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Archive for Saturday, November 25, 2000

Dining competition heats up

New restaurants count on a growing city to feed their upscale ventures

November 25, 2000

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A steakhouse institution, an American bistro and a French-style American restaurant are serving up a new line of upscale dining options in Lawrence.

When Hereford House opens for dinner Wednesday night, it will join Prairiefire: An American Bistro in the latest battle in town for customers seeking upper-end meals. BleuJacket is scheduled to join the fray Dec. 15.

Hereford House opens Wednesday at 4931 W. Sixth St., featuring an
upscale menu and more than $200,000 worth of chaps, saddles, cowboy
paintings and other western-style decorations. Pictured from left
are John Geiger, executive general manager; Doug Holiday, general
manager, and Rod Anderson, owner.

Hereford House opens Wednesday at 4931 W. Sixth St., featuring an upscale menu and more than $200,000 worth of chaps, saddles, cowboy paintings and other western-style decorations. Pictured from left are John Geiger, executive general manager; Doug Holiday, general manager, and Rod Anderson, owner.

Rod Anderson, owner of the Hereford House Restaurant Group in Kansas City, Mo., figures that there's enough room in town for the three distinctive restaurants.

"It's probably the fastest-growing community in Kansas, and when you look at all of the stuff on the drawing board the residential, commercial and office it's pretty staggering," he said. "Lawrence has become more than a college town. KU is definitely part of Lawrence, whereas it used to be that KU was Lawrence."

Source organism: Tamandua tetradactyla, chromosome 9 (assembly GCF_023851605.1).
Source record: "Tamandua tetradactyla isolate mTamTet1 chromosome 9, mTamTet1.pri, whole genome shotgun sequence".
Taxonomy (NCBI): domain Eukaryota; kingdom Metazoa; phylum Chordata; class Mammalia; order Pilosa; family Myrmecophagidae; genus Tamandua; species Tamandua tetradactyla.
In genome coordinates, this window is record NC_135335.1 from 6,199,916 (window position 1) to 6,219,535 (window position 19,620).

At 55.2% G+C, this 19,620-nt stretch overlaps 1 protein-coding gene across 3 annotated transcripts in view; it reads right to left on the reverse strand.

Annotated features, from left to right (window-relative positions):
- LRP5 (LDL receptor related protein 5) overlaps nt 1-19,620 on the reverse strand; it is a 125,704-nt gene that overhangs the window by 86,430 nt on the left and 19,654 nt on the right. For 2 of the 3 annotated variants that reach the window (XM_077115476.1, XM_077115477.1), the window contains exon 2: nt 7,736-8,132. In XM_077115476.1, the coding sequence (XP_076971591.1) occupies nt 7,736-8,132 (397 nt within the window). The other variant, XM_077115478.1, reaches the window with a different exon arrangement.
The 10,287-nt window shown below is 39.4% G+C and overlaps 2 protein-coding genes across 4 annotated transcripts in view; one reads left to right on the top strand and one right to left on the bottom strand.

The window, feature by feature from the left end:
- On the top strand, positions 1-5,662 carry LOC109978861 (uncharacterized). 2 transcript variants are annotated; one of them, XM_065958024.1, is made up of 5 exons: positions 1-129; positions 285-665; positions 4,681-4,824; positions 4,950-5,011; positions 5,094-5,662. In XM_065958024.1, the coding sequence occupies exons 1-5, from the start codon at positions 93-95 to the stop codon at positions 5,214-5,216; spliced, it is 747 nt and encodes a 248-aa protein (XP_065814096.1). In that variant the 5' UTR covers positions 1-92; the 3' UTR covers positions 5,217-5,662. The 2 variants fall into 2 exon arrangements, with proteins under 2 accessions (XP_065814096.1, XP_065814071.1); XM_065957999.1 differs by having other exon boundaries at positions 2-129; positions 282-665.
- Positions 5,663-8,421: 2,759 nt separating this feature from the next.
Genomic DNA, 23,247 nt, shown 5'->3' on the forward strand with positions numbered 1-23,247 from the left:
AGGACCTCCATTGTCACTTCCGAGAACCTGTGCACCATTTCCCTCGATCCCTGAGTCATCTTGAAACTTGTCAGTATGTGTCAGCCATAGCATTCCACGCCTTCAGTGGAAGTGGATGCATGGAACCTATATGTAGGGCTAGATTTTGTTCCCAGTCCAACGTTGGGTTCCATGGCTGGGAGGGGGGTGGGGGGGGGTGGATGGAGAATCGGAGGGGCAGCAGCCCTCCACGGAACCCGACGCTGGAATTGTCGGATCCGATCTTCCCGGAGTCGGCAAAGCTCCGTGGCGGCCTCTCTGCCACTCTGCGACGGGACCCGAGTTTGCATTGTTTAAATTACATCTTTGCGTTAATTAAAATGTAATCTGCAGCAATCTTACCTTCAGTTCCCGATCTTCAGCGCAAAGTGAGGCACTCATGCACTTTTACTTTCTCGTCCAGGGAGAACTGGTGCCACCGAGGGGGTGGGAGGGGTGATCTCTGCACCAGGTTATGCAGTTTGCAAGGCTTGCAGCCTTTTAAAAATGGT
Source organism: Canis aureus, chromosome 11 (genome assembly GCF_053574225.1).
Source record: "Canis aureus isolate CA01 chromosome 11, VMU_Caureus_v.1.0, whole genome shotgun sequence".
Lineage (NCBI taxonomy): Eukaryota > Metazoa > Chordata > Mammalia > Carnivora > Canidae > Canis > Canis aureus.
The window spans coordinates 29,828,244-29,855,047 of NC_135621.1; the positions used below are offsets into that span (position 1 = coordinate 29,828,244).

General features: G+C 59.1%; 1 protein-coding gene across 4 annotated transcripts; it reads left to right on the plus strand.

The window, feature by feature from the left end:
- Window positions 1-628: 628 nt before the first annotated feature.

All three restaurants are going beyond the traditional burger-and-fries bar fare long considered the recipe for success in a city that is home to Kansas and Haskell Indian Nations universities:

l Hereford House, 4931 W. Sixth St., will feature salads, rotisserie chicken and KC Strip steaks on a menu with entrees ranging from $14 to $42. The $2.1 million project which includes $200,000 for decorations alone will seat 220 in the upstairs dining room, five private rooms and bar. A downstairs banquet room has space for 150 more.

"We're betting that the market's ready for something more than what's been offered in the past, obviously," Anderson said.

l Prairiefire, 724 Mass., opened this week with 54 seats in the main dining room and room for 50 more in its bar; another 100 seats will be added upstairs next month.

The smoke-free establishment's menu spans from $7.50 pasta entrees to a $31 filet.

Executive chef Tom King also is available to devise, prepare and serve custom meals for those reserving space in more exclusive accommodations: a wine-cellar room downstairs, which overlooks a stock of 1,500 bottles; and a kitchen table, with seating for four.

Such specialty meals "whatever the guest wants" start at $100 a person, co-owner Steve Wilson said.

"We're a populist place," Wilson said. "Somebody could walk in off the street in a T-shirt and jeans and spend $15 on dinner and go home, or come in a suit and spend all evening dining. We've taken care to develop environments for everybody."

l BleuJacket, 811 N.H., will serve "French-style American food," with entrees ranging from $18 to $30, co-owner Chris Hanna said. The $1 million project will seat about 130 people in the garden level of the Kansas Seed House.

"It's going to be on the upper end," he said, before construction began earlier this year.

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